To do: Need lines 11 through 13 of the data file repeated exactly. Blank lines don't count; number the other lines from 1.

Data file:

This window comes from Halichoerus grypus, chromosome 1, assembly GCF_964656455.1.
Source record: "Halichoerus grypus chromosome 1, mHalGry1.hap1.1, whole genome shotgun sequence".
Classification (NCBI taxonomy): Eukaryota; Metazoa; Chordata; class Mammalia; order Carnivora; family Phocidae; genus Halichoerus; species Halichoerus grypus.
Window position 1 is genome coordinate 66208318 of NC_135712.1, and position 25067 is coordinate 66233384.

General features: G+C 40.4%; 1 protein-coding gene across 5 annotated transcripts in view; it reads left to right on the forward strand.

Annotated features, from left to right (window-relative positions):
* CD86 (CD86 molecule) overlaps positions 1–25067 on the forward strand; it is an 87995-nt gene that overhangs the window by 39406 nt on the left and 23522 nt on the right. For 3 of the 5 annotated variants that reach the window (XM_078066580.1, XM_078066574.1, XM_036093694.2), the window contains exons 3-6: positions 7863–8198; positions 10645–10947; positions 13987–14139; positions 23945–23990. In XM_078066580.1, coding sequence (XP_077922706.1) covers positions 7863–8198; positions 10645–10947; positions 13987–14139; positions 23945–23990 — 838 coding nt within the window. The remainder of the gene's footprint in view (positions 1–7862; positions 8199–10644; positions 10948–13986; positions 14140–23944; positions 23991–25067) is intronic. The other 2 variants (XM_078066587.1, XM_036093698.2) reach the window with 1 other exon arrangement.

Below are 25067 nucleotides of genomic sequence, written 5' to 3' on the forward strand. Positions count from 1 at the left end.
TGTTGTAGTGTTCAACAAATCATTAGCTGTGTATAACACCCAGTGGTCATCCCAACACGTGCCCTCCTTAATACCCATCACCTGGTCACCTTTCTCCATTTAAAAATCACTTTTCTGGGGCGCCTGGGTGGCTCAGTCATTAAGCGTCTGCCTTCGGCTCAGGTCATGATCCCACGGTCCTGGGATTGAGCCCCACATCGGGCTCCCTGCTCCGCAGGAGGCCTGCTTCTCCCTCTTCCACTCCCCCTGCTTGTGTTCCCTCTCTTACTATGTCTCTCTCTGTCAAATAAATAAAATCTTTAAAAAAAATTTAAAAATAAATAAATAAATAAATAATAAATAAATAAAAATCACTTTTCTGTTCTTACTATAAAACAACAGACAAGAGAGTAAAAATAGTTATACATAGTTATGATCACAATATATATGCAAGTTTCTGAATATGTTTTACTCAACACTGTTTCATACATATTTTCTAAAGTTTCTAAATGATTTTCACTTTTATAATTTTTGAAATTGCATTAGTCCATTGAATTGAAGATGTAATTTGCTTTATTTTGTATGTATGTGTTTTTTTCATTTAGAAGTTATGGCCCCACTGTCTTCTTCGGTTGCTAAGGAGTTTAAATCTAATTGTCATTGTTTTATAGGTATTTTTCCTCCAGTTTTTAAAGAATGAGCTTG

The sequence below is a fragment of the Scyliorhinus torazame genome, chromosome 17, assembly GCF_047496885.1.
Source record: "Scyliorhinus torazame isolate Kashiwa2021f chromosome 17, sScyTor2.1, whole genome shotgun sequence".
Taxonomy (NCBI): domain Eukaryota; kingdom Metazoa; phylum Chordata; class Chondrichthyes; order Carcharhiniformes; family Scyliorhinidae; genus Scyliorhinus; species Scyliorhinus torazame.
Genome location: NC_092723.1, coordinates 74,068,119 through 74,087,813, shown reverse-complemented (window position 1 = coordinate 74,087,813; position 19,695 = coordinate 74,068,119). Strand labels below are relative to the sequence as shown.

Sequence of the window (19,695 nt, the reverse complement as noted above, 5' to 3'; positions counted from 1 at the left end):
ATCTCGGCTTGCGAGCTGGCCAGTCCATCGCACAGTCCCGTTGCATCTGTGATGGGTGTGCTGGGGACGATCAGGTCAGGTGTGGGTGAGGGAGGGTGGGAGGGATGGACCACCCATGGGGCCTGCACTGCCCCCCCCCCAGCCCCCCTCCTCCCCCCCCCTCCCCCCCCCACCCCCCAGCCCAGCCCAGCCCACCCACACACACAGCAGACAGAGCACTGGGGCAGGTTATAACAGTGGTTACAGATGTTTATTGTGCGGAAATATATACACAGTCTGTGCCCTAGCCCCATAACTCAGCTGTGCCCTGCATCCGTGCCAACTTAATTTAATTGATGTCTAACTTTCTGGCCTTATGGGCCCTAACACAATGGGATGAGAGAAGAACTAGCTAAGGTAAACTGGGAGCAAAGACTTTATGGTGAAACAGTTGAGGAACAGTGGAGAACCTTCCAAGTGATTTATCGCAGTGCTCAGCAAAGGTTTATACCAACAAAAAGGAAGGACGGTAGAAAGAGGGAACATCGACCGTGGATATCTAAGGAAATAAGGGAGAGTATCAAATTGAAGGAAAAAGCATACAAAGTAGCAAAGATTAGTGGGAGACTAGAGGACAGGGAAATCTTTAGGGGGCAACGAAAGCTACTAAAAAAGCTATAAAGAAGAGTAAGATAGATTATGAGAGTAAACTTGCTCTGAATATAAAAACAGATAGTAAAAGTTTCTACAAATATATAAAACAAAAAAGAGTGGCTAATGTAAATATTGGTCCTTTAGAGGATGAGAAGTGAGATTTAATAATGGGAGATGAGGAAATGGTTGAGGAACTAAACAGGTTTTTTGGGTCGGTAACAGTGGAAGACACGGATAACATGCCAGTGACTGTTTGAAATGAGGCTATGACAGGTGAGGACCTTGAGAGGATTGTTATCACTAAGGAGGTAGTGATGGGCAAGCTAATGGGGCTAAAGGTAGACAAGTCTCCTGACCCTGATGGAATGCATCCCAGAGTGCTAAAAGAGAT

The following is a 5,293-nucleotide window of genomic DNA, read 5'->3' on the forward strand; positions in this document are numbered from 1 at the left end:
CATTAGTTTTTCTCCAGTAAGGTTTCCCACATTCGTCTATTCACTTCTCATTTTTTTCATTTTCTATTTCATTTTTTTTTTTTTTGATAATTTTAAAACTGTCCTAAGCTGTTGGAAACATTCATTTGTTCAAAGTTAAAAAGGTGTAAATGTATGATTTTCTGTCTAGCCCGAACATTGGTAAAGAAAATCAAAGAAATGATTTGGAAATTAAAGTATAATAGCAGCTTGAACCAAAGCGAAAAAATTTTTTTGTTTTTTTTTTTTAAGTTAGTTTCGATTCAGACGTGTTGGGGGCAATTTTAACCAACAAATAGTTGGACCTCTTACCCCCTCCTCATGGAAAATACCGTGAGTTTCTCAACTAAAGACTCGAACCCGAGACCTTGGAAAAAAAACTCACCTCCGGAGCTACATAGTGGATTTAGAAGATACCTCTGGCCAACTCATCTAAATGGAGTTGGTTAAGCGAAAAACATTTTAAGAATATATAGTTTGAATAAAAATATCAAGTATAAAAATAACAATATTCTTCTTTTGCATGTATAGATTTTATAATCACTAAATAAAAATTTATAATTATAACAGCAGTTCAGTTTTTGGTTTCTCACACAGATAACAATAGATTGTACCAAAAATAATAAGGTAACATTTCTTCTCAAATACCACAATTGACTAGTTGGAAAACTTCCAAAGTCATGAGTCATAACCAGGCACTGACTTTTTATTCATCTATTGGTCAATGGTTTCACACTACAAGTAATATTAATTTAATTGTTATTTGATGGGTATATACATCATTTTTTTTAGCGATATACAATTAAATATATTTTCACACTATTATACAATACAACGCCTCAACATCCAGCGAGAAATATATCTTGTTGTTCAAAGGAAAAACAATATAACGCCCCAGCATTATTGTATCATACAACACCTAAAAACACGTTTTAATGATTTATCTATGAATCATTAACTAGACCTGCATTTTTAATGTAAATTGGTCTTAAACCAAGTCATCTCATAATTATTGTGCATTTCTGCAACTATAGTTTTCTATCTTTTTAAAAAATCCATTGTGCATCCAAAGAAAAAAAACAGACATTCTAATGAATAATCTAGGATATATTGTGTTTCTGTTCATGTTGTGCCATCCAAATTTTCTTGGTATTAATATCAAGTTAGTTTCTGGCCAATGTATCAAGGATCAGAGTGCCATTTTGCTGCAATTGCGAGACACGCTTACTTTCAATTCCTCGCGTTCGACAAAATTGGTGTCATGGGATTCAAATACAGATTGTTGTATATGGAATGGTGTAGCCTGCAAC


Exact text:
Source record: "Scyliorhinus torazame isolate Kashiwa2021f chromosome 17, sScyTor2.1, whole genome shotgun sequence".
Taxonomy (NCBI): domain Eukaryota; kingdom Metazoa; phylum Chordata; class Chondrichthyes; order Carcharhiniformes; family Scyliorhinidae; genus Scyliorhinus; species Scyliorhinus torazame.
Genome location: NC_092723.1, coordinates 74,068,119 through 74,087,813, shown reverse-complemented (window position 1 = coordinate 74,087,813; position 19,695 = coordinate 74,068,119). Strand labels below are relative to the sequence as shown.